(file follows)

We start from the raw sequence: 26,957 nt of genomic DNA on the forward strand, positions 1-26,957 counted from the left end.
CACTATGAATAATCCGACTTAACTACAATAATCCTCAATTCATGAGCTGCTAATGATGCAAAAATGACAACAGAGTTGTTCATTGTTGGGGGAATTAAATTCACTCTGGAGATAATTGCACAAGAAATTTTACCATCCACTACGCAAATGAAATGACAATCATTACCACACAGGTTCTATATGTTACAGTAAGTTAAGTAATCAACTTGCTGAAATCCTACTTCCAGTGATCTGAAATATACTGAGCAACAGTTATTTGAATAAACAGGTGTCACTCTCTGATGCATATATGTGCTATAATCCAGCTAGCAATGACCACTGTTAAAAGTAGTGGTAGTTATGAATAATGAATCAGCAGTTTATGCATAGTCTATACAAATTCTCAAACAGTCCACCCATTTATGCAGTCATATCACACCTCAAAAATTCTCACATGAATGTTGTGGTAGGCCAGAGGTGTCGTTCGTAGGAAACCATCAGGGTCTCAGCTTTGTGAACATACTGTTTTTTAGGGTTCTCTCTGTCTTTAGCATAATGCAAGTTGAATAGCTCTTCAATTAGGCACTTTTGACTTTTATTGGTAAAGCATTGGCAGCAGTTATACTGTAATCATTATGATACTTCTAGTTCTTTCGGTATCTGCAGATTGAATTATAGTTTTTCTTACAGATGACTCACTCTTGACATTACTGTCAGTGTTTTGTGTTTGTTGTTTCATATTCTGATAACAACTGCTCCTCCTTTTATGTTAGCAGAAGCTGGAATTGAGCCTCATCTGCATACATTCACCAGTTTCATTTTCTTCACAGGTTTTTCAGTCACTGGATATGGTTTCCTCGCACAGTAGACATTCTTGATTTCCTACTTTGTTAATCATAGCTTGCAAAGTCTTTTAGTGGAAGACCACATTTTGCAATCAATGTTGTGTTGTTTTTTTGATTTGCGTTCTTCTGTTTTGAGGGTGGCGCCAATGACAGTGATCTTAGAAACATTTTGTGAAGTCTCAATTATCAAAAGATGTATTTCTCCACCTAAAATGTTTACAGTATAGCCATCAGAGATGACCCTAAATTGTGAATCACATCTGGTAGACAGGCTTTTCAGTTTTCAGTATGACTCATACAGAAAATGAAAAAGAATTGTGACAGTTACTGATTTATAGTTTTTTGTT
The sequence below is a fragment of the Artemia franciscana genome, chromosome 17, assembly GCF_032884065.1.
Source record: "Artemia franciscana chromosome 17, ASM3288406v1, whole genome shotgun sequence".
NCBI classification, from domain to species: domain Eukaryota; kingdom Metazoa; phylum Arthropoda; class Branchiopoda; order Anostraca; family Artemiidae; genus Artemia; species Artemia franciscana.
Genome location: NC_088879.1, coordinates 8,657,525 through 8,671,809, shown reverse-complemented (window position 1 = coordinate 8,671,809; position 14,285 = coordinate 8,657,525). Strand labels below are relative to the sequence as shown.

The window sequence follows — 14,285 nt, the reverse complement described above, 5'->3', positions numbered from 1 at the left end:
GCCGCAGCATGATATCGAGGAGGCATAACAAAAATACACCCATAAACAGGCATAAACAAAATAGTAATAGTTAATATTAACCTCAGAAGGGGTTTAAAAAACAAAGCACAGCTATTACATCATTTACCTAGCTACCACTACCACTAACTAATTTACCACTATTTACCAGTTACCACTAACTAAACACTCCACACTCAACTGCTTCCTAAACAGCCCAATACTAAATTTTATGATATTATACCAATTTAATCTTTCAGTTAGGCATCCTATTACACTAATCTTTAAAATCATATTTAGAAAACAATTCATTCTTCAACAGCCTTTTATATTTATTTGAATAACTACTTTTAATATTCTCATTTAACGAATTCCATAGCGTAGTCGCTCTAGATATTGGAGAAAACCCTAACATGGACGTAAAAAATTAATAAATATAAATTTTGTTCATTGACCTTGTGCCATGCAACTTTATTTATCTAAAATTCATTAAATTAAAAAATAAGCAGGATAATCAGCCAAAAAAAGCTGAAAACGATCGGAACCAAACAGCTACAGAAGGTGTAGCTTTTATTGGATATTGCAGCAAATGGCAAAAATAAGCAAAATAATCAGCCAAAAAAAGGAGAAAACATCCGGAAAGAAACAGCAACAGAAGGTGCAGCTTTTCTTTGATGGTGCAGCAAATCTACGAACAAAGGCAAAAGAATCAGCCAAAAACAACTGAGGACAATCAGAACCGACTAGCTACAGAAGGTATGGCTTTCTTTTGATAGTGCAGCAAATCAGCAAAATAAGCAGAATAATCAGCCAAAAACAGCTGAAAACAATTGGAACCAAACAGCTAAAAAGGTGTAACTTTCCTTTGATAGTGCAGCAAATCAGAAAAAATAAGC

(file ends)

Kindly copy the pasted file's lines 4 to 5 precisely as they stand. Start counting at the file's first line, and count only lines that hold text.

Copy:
Source record: "Artemia franciscana chromosome 17, ASM3288406v1, whole genome shotgun sequence".
NCBI classification, from domain to species: domain Eukaryota; kingdom Metazoa; phylum Arthropoda; class Branchiopoda; order Anostraca; family Artemiidae; genus Artemia; species Artemia franciscana.